[t]he final [revocation] hearing is a two-step process. The first step, the "retrospective factual determination" of whether the claimed violation occurred, requires the state to "reason-ably satisfy" the judge that the violation has occurred. The second step involves determining what the appropriate disposition should be. This decision is discretionary under this [spe-cial sexual offender sentencing] alternative, just as it was under prior law [governing suspended sentences], and thus no standard of evidentiary sufficiency is required to support the judicial determination.
(Footnote omitted.) D. Boerner, Sentencing in Washington § 8.8, at 8-20 (1985).
This procedure not only follows the requirements of the SSOSA provisions of the SRA; it is logical as well. At the time it imposes the initial term of confinement, the court cannot know when, if, or under what conditions it may revoke the suspended sentence. Community supervision is "a period of time during which a convicted offender is subject to crime-related prohibitions and other sentence conditions imposed by a court". RCW 9.94A.030(7). It allows the court to maintain "a separate control or check on a defendant" as an alternative to or following confinement. See State v. Zabroski, 56 Wn. App. 263, 266, 783 P.2d 127 (1989). It makes sense for the trial court to wait to impose a term of community supervision and attendant conditions until it can evaluate an offender's performance under a SSOSA sentence. There is often scant treatment history before the sentence is imposed, and the treatment process or the defendant's violation of a condition of the suspended sentence may reveal additional problems that should be the subject of crime-related prohibitions when the court makes the revocation decision. The trial court obviously cannot know what these might be before the defendant begins serving the SSOSA sentence.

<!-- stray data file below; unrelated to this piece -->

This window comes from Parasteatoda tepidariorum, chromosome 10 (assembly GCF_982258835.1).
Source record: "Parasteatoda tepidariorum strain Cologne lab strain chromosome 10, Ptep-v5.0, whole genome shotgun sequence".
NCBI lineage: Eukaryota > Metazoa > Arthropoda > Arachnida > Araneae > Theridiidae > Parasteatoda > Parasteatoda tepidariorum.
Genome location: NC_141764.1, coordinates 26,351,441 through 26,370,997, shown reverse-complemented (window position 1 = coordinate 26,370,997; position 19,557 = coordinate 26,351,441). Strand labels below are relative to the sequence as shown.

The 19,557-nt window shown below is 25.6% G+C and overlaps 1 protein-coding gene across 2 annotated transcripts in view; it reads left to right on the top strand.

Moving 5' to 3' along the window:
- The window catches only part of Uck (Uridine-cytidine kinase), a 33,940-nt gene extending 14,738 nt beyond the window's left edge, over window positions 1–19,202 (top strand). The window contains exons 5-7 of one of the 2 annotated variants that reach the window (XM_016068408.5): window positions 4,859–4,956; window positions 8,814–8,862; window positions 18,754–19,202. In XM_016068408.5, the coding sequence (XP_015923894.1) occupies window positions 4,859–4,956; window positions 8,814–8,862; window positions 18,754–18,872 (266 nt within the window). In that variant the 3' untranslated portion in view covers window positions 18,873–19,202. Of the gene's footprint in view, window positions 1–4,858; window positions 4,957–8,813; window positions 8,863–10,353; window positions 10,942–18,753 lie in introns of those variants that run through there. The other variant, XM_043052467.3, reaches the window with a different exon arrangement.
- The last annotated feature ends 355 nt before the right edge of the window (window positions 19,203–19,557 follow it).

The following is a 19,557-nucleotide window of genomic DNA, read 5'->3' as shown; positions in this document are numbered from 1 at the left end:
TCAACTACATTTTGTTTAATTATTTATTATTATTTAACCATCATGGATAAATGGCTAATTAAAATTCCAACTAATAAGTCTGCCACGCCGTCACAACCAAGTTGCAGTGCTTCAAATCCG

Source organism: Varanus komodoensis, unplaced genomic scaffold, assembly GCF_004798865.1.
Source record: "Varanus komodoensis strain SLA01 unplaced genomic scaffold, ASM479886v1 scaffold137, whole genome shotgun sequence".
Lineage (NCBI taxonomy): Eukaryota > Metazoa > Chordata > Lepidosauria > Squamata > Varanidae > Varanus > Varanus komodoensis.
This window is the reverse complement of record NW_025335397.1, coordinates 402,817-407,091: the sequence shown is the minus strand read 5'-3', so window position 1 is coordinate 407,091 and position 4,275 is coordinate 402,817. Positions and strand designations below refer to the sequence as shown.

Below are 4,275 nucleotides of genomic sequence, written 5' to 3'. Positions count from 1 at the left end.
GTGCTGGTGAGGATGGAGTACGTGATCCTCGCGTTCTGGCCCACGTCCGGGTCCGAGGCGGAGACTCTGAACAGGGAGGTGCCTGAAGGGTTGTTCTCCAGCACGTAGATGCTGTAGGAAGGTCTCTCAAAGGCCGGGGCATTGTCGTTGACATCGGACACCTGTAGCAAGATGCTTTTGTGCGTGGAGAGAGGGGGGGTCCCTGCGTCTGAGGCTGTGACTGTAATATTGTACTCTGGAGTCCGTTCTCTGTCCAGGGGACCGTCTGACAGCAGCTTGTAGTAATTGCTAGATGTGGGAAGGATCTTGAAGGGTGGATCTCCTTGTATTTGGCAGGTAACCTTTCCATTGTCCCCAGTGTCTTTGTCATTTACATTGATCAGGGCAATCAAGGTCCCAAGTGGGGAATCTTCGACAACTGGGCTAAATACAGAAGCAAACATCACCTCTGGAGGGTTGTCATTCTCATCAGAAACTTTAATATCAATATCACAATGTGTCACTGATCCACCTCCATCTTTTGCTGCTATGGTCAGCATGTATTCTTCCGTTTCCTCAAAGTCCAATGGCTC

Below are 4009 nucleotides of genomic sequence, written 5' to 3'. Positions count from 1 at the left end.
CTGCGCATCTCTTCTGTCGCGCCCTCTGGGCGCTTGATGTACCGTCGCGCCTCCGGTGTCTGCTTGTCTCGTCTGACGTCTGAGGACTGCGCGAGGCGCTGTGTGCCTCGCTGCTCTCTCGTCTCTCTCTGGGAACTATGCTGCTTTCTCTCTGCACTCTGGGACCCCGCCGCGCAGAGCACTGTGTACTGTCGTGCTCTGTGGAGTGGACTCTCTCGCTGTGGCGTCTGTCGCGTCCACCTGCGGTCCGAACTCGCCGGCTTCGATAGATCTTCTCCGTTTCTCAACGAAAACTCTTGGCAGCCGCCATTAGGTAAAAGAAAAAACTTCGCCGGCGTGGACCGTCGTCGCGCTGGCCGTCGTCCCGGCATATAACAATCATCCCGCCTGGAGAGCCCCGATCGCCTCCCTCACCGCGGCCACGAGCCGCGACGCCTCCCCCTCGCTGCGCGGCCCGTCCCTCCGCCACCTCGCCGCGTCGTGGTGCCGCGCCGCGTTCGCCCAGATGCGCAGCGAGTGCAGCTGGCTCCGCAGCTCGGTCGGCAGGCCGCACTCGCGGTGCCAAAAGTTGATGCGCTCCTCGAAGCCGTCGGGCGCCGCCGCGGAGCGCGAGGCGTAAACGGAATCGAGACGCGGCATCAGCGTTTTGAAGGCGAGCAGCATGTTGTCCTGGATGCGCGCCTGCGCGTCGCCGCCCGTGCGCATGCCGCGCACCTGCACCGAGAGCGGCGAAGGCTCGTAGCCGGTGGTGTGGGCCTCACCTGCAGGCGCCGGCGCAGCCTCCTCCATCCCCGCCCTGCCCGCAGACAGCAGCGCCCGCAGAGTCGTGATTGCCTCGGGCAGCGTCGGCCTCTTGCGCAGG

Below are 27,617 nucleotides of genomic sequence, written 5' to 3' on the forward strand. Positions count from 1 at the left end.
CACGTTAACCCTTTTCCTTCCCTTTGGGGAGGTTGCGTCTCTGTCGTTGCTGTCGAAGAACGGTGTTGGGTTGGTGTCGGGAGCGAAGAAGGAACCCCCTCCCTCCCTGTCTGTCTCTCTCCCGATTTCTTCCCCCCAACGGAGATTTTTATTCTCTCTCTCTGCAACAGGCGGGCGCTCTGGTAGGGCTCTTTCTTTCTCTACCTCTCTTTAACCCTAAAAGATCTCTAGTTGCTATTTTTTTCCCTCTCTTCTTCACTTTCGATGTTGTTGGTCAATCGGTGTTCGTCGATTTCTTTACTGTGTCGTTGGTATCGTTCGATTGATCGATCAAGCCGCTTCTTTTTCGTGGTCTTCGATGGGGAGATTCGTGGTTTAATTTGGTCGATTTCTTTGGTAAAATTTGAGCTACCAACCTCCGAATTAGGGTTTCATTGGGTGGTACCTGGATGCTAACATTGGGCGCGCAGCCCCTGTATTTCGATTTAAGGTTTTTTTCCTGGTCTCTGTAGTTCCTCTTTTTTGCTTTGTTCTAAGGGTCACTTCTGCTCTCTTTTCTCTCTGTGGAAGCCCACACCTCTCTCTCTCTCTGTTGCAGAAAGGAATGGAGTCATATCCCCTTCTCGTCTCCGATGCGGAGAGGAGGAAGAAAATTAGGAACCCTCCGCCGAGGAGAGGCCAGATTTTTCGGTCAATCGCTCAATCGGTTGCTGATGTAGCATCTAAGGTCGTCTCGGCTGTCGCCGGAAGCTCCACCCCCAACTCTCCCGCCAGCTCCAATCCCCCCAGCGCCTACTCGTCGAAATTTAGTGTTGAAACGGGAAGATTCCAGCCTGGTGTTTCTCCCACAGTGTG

We therefore conclude that the Legislature did not intend to require the trial court to impose all conditions of a suspended sentence before the sentence is revoked. RCW 9.94A-.120(7)(a)(ii) only requires the court to impose a term of confinement within the standard range.
The trial court is affirmed.
COLEMAN and FORREST, JJ., concur.